• Arms and shoulders are not symmetrical, and not straight.  It’s better to have a funny looking pattern that fits right, than a tidy looking one that doesn’t.

* Don’t worry, there are plenty of sewing and other things I’m not remotely good at, so balance is achieved across the universe!


  1. Wow, super-impressive sleeves! I’m particularly enamoured with how snug under the armpit you got the armscye to be.

    I admit I tend to just wing it and drape in the final fabric from the get go. Actually, that’s a lie. I cut the basic shapes for draping and hand them to my husband who has crazy-good spatial awareness. *He* drapes them. It seems to work…

    • Forgot to say – lowering the gores really worked to get that androgynous shape. I think I’m going to have to steal that idea…

  2. Fascinating to see the shape of sleeve piece you ended up with, and such a good fit! I don’t sew historical pieces but that makes me want to have better-fitted sleeves in regular garments. Toile I shall!

    • The buttons go up the seam! I sewed the seams closed to fit, and will unpick and add buttons as I work buttonholes 🙂

  3. HoiLei says

    Funny how a crooked garment, properly fitted, of course, can give the illusion of straightness to a body while a straight garment can highlight crookedness in a body. I see it especially when I look at tailored suits vs. off-the-rack: most men are bigger on one side than another, and most sedentary men have poor posture. A well-fitted suit is neither symmetrical nor upright, but it gives the illusion that the man wearing it is.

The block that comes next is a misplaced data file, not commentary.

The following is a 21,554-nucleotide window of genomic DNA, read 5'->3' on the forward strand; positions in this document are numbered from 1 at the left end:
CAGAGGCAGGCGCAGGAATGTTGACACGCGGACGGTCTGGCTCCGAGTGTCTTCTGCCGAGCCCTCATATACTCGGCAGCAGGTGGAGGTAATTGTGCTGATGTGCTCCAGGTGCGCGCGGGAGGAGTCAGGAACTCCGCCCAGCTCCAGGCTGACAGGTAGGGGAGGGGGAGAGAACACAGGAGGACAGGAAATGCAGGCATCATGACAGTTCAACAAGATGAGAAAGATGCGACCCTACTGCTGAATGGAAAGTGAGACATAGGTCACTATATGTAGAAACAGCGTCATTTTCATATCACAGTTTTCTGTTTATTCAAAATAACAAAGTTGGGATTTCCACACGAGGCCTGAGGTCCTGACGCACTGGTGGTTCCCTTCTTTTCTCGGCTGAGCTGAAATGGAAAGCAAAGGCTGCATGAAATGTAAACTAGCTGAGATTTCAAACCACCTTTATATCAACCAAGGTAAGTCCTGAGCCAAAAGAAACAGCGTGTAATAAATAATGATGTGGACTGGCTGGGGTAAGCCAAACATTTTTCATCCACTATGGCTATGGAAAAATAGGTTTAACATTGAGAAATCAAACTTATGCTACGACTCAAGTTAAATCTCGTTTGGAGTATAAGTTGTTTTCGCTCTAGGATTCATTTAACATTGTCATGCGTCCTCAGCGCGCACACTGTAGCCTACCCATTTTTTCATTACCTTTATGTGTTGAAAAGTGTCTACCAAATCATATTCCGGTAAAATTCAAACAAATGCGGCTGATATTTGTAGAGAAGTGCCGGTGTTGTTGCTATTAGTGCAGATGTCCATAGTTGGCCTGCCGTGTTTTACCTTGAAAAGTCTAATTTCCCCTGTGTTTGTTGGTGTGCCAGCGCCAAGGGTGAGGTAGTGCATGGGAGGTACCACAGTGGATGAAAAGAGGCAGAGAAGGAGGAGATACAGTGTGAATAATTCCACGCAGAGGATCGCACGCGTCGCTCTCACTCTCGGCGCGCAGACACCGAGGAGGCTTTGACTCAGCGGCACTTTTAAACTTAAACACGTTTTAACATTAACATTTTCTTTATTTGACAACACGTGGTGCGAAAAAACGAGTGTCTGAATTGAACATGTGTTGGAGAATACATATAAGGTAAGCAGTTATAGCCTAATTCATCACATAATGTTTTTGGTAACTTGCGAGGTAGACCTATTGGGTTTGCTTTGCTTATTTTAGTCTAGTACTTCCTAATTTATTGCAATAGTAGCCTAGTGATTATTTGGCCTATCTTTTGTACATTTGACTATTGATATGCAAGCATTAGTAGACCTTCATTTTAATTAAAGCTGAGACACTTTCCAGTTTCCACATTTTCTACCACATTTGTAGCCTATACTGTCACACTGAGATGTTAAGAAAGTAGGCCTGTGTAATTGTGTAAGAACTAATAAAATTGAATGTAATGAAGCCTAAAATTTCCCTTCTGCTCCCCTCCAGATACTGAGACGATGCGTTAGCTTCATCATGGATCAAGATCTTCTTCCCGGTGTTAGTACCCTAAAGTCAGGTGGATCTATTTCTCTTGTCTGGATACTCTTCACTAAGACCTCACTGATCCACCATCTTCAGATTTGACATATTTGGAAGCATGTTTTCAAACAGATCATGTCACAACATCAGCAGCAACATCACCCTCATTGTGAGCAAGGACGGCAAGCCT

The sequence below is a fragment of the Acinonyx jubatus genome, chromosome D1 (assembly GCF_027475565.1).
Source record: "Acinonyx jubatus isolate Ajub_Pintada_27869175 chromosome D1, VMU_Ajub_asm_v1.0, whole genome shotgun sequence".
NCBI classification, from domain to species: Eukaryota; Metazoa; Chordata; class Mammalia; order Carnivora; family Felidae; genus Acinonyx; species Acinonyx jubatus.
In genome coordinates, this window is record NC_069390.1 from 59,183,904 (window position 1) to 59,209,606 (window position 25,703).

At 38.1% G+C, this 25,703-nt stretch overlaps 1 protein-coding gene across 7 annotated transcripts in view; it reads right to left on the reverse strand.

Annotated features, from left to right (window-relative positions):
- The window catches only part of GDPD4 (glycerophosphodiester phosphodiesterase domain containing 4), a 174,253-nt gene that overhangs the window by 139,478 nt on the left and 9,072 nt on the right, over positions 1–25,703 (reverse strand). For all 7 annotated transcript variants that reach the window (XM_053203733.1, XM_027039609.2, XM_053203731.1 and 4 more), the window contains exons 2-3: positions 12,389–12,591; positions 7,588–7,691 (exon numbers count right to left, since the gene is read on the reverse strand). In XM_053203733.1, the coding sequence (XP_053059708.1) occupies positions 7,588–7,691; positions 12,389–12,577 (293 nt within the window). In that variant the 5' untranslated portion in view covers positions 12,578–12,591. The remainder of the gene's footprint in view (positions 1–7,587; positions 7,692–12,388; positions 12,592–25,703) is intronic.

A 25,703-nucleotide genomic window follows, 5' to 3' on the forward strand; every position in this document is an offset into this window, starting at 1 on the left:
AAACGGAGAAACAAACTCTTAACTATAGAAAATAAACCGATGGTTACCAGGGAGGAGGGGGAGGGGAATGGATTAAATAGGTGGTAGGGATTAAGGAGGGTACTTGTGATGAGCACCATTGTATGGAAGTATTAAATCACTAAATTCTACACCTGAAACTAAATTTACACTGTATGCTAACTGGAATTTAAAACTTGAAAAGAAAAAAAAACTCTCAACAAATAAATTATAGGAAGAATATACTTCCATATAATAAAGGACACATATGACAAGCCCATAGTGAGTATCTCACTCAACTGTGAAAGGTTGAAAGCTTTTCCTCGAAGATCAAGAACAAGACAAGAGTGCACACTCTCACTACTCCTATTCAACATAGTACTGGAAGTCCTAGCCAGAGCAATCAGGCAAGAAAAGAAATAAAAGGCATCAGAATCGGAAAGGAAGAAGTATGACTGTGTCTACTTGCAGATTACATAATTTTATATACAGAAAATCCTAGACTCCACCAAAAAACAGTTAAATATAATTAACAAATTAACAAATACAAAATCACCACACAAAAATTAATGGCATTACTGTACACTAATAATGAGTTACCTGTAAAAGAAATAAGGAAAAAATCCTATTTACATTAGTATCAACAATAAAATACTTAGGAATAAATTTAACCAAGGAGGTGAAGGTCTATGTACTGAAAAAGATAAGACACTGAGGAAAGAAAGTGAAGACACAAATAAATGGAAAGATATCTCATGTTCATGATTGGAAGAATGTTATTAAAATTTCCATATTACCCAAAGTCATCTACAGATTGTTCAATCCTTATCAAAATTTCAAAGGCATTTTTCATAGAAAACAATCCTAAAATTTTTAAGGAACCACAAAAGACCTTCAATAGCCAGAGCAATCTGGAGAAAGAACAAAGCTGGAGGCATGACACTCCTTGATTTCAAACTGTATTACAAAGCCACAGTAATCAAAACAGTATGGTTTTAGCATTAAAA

As always, I am impressed and inspired by your skills. Thanks for sharing so many pictures and details of your projects!

  4. Well done on those sleeves! They are fantastic, and I am really, really envious. I look forward to seeing them with buttons. The repositioned gores look good too, they are a better match for the shape in the painting this way, and I think they drape better.

  5. Lyn Swan says

    I am most assuradly looking forward to seeing the finished dress! It is so reassuring that you also struggle with fitting sleves. I understand that you created the pattern, and are trying to be historically accurate in the method, but to know that you also have challenges with the process gives me heart. As always, thank you for your honesty in sharing the process you go through to produce such lovely interesting garments. You are a treasure.

  6. I realize this post is quite old, but I just came across it. I wanted to say thank you for giving my method a try. I’m sorry that the results didn’t work for you, but I’m glad you were able to see further adjustments to get to something that does work. The sleeve you’ve got here looks great. Thank you for explaining where my method was off for you, and for showing the side-by side. That helps me see if there are adjustments or points I can make as I further develop the theory and process behind my method. I absolutely agree with you that there will always be limitations when we attempt to transfer our body’s form to fabric. My own experience with sleeves (from developing my method and beyond) has borne out that while the way a set-in sleeve functions can be understood in scientific principles, drafting and fitting said sleeve is most definitely an art and based 100% on the individual and the garment they are working with. Your process here- starting somewhere and refining it to get to something pretty great is ultimately the way it has to be done. I know that meant a lot of work, but the result is clearly worth it. I hope you’ll continue to experiment with late medieval clothing. I highly recommend giving early 15th Century French a try. 😉